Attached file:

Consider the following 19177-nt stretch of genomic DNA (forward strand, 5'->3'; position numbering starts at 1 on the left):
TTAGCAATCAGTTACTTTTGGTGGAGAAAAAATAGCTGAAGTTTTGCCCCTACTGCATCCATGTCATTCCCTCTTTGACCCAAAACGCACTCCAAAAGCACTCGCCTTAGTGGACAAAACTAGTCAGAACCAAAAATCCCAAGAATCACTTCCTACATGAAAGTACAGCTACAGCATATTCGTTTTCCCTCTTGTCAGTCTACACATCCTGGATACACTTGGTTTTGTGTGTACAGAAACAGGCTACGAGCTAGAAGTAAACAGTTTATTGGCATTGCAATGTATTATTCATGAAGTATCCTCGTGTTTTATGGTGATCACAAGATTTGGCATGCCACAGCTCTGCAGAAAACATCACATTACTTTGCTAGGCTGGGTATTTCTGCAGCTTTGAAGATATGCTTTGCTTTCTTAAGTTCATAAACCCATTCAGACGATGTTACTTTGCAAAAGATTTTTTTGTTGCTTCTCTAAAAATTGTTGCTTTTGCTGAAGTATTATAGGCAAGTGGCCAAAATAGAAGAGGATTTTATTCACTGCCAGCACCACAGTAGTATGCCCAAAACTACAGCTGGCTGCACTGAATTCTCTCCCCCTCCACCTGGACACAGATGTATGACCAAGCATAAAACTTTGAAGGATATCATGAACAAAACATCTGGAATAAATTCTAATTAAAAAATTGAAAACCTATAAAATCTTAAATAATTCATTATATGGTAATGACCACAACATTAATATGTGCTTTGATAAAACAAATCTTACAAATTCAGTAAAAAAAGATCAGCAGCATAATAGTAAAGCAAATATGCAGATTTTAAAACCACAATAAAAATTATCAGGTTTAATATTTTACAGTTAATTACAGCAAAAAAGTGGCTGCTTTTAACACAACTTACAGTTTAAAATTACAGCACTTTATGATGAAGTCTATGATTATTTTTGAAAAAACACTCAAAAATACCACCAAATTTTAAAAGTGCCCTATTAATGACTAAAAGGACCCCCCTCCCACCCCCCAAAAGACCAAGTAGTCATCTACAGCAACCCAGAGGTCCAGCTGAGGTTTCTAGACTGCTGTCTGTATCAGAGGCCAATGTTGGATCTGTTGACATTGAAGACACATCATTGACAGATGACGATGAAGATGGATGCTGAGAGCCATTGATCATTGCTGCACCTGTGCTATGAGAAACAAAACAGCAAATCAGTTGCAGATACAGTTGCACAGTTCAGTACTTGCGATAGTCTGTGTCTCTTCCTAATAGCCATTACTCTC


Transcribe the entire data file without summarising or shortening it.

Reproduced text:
Consider the following 19177-nt stretch of genomic DNA (forward strand, 5'->3'; position numbering starts at 1 on the left):
TTAGCAATCAGTTACTTTTGGTGGAGAAAAAATAGCTGAAGTTTTGCCCCTACTGCATCCATGTCATTCCCTCTTTGACCCAAAACGCACTCCAAAAGCACTCGCCTTAGTGGACAAAACTAGTCAGAACCAAAAATCCCAAGAATCACTTCCTACATGAAAGTACAGCTACAGCATATTCGTTTTCCCTCTTGTCAGTCTACACATCCTGGATACACTTGGTTTTGTGTGTACAGAAACAGGCTACGAGCTAGAAGTAAACAGTTTATTGGCATTGCAATGTATTATTCATGAAGTATCCTCGTGTTTTATGGTGATCACAAGATTTGGCATGCCACAGCTCTGCAGAAAACATCACATTACTTTGCTAGGCTGGGTATTTCTGCAGCTTTGAAGATATGCTTTGCTTTCTTAAGTTCATAAACCCATTCAGACGATGTTACTTTGCAAAAGATTTTTTTGTTGCTTCTCTAAAAATTGTTGCTTTTGCTGAAGTATTATAGGCAAGTGGCCAAAATAGAAGAGGATTTTATTCACTGCCAGCACCACAGTAGTATGCCCAAAACTACAGCTGGCTGCACTGAATTCTCTCCCCCTCCACCTGGACACAGATGTATGACCAAGCATAAAACTTTGAAGGATATCATGAACAAAACATCTGGAATAAATTCTAATTAAAAAATTGAAAACCTATAAAATCTTAAATAATTCATTATATGGTAATGACCACAACATTAATATGTGCTTTGATAAAACAAATCTTACAAATTCAGTAAAAAAAGATCAGCAGCATAATAGTAAAGCAAATATGCAGATTTTAAAACCACAATAAAAATTATCAGGTTTAATATTTTACAGTTAATTACAGCAAAAAAGTGGCTGCTTTTAACACAACTTACAGTTTAAAATTACAGCACTTTATGATGAAGTCTATGATTATTTTTGAAAAAACACTCAAAAATACCACCAAATTTTAAAAGTGCCCTATTAATGACTAAAAGGACCCCCCTCCCACCCCCCAAAAGACCAAGTAGTCATCTACAGCAACCCAGAGGTCCAGCTGAGGTTTCTAGACTGCTGTCTGTATCAGAGGCCAATGTTGGATCTGTTGACATTGAAGACACATCATTGACAGATGACGATGAAGATGGATGCTGAGAGCCATTGATCATTGCTGCACCTGTGCTATGAGAAACAAAACAGCAAATCAGTTGCAGATACAGTTGCACAGTTCAGTACTTGCGATAGTCTGTGTCTCTTCCTAATAGCCATTACTCTC